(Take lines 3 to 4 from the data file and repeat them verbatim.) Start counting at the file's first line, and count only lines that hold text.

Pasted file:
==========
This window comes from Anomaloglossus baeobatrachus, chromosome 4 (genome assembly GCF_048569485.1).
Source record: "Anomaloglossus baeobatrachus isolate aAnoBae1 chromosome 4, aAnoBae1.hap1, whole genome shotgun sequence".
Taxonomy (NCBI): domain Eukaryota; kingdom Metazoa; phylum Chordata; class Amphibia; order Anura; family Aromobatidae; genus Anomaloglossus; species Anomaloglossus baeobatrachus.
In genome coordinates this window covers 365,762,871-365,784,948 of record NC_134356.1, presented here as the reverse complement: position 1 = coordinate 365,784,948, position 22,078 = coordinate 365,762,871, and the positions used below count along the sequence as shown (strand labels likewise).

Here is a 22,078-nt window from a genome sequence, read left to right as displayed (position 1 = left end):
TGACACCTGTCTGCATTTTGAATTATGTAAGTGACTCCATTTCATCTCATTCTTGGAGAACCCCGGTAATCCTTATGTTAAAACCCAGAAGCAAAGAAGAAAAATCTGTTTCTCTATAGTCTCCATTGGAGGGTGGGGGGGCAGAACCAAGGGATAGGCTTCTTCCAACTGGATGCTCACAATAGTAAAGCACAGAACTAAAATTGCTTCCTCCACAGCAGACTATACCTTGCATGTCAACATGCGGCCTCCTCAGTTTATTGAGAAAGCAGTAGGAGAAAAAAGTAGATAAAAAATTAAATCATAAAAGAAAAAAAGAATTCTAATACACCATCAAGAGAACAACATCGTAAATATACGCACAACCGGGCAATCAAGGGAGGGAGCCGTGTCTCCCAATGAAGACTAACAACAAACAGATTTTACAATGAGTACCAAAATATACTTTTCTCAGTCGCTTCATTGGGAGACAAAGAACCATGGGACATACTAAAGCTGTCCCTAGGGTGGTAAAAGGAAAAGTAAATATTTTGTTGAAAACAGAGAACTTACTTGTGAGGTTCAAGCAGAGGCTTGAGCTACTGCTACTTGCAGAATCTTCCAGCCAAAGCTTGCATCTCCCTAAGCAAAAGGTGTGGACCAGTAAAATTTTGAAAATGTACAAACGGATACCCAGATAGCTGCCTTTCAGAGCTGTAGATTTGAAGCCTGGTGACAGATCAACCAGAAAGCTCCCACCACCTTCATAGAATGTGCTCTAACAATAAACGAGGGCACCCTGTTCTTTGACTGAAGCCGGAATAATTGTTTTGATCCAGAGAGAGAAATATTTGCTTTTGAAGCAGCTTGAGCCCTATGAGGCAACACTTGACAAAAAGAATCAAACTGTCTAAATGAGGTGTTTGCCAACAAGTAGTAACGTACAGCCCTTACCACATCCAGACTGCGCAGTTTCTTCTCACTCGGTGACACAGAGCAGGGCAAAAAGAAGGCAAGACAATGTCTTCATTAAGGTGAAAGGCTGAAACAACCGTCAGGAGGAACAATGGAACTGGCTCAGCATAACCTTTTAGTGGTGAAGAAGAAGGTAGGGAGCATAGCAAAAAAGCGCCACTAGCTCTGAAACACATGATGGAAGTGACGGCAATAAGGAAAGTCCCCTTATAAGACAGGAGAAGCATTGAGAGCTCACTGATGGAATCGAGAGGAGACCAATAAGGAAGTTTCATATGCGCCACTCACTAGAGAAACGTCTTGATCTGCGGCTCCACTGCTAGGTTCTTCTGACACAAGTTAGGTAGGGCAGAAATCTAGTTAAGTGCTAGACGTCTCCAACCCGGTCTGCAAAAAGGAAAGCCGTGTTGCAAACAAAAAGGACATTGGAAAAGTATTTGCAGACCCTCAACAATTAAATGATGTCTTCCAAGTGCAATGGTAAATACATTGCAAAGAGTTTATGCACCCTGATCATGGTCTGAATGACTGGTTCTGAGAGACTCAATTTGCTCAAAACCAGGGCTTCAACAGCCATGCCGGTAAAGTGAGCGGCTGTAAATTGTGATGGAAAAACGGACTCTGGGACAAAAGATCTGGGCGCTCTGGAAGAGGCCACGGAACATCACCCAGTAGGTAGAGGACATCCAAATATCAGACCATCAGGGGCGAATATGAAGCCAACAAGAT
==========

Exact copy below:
Taxonomy (NCBI): domain Eukaryota; kingdom Metazoa; phylum Chordata; class Amphibia; order Anura; family Aromobatidae; genus Anomaloglossus; species Anomaloglossus baeobatrachus.
In genome coordinates this window covers 365,762,871-365,784,948 of record NC_134356.1, presented here as the reverse complement: position 1 = coordinate 365,784,948, position 22,078 = coordinate 365,762,871, and the positions used below count along the sequence as shown (strand labels likewise).